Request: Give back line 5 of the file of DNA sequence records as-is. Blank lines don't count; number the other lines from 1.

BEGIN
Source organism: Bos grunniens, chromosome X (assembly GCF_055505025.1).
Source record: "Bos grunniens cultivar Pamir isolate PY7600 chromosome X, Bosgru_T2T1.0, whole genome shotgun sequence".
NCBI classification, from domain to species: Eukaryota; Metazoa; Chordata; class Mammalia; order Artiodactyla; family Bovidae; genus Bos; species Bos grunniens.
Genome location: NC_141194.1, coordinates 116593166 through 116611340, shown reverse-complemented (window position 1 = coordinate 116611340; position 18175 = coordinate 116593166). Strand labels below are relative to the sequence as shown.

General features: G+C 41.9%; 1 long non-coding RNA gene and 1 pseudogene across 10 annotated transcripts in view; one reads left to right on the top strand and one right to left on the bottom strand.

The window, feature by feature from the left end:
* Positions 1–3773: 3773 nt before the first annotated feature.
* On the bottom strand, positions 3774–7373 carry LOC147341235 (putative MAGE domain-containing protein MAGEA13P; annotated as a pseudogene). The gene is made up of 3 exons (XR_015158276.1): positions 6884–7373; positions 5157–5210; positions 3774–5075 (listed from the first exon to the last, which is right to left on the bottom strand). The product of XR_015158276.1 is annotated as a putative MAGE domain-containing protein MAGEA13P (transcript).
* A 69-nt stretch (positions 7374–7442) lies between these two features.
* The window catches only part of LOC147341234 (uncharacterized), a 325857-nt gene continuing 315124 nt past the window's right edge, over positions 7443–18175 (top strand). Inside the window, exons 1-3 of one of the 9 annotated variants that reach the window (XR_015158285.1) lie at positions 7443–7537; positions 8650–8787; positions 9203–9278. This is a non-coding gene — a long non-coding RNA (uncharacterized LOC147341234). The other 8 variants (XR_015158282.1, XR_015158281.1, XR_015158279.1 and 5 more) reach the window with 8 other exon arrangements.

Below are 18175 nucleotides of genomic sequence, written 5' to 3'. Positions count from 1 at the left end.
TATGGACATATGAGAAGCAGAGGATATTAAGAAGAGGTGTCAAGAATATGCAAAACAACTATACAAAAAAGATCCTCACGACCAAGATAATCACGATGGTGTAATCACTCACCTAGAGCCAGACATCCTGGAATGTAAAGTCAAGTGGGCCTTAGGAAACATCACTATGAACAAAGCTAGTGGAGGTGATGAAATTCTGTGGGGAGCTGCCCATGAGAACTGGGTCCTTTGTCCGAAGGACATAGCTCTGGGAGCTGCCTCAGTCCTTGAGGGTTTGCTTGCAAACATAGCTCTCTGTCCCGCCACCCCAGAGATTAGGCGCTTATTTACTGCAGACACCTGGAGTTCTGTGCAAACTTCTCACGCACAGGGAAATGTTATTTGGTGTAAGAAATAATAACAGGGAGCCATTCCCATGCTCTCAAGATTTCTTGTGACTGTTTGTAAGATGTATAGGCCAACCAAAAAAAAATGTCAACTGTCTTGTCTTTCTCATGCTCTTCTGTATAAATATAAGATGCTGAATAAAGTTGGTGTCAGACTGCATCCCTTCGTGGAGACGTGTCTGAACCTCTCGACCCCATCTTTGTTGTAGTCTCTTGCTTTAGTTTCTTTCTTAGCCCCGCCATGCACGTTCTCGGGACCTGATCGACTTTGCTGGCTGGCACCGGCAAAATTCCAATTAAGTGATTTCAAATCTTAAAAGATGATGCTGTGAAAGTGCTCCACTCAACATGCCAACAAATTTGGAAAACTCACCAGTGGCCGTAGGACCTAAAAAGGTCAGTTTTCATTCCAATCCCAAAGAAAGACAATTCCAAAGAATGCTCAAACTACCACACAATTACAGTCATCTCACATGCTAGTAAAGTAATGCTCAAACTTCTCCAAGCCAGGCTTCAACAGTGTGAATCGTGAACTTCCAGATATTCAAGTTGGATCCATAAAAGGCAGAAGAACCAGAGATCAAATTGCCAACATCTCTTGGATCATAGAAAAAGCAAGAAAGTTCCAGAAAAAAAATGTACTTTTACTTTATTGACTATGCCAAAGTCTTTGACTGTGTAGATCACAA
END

General features: G+C 41.9%; 1 long non-coding RNA gene and 1 pseudogene across 10 annotated transcripts in view; one reads left to right on the top strand and one right to left on the bottom strand.